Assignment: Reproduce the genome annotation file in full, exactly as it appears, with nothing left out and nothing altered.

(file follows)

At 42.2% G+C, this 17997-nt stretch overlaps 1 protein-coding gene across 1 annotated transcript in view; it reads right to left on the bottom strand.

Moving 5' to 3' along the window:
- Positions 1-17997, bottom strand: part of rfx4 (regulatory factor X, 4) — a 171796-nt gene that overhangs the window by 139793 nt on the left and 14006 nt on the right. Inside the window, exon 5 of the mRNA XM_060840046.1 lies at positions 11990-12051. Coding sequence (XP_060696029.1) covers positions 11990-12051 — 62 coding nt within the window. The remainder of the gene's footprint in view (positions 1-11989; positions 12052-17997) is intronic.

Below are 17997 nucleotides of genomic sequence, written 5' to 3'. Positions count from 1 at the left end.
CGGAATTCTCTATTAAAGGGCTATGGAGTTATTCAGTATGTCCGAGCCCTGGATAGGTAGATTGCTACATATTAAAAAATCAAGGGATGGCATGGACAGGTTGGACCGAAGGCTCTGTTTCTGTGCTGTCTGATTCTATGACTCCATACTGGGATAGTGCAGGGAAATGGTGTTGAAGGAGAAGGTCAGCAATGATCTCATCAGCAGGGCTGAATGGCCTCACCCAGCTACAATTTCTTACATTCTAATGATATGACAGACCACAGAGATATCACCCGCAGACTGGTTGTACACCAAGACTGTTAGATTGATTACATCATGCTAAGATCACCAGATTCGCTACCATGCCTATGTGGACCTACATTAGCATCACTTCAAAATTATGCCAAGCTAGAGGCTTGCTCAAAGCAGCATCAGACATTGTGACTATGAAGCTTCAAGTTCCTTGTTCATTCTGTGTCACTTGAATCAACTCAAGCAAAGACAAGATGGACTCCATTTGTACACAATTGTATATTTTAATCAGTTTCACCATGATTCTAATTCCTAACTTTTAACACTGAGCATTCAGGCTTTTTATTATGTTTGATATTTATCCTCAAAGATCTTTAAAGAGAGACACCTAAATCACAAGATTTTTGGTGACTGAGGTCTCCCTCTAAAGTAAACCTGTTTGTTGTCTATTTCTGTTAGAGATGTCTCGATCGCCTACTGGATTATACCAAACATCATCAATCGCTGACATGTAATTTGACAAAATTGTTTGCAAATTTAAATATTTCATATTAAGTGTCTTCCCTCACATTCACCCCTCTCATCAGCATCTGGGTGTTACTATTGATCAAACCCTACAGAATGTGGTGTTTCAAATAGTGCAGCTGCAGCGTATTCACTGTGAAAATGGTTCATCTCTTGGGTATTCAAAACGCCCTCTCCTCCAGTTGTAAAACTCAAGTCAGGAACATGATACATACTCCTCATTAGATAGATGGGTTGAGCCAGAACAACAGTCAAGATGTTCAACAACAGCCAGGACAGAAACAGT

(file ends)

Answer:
At 42.2% G+C, this 17997-nt stretch overlaps 1 protein-coding gene across 1 annotated transcript in view; it reads right to left on the bottom strand.

Moving 5' to 3' along the window:
- Positions 1-17997, bottom strand: part of rfx4 (regulatory factor X, 4) — a 171796-nt gene that overhangs the window by 139793 nt on the left and 14006 nt on the right. Inside the window, exon 5 of the mRNA XM_060840046.1 lies at positions 11990-12051. Coding sequence (XP_060696029.1) covers positions 11990-12051 — 62 coding nt within the window. The remainder of the gene's footprint in view (positions 1-11989; positions 12052-17997) is intronic.

Below are 17997 nucleotides of genomic sequence, written 5' to 3'. Positions count from 1 at the left end.
CGGAATTCTCTATTAAAGGGCTATGGAGTTATTCAGTATGTCCGAGCCCTGGATAGGTAGATTGCTACATATTAAAAAATCAAGGGATGGCATGGACAGGTTGGACCGAAGGCTCTGTTTCTGTGCTGTCTGATTCTATGACTCCATACTGGGATAGTGCAGGGAAATGGTGTTGAAGGAGAAGGTCAGCAATGATCTCATCAGCAGGGCTGAATGGCCTCACCCAGCTACAATTTCTTACATTCTAATGATATGACAGACCACAGAGATATCACCCGCAGACTGGTTGTACACCAAGACTGTTAGATTGATTACATCATGCTAAGATCACCAGATTCGCTACCATGCCTATGTGGACCTACATTAGCATCACTTCAAAATTATGCCAAGCTAGAGGCTTGCTCAAAGCAGCATCAGACATTGTGACTATGAAGCTTCAAGTTCCTTGTTCATTCTGTGTCACTTGAATCAACTCAAGCAAAGACAAGATGGACTCCATTTGTACACAATTGTATATTTTAATCAGTTTCACCATGATTCTAATTCCTAACTTTTAACACTGAGCATTCAGGCTTTTTATTATGTTTGATATTTATCCTCAAAGATCTTTAAAGAGAGACACCTAAATCACAAGATTTTTGGTGACTGAGGTCTCCCTCTAAAGTAAACCTGTTTGTTGTCTATTTCTGTTAGAGATGTCTCGATCGCCTACTGGATTATACCAAACATCATCAATCGCTGACATGTAATTTGACAAAATTGTTTGCAAATTTAAATATTTCATATTAAGTGTCTTCCCTCACATTCACCCCTCTCATCAGCATCTGGGTGTTACTATTGATCAAACCCTACAGAATGTGGTGTTTCAAATAGTGCAGCTGCAGCGTATTCACTGTGAAAATGGTTCATCTCTTGGGTATTCAAAACGCCCTCTCCTCCAGTTGTAAAACTCAAGTCAGGAACATGATACATACTCCTCATTAGATAGATGGGTTGAGCCAGAACAACAGTCAAGATGTTCAACAACAGCCAGGACAGAAACAGT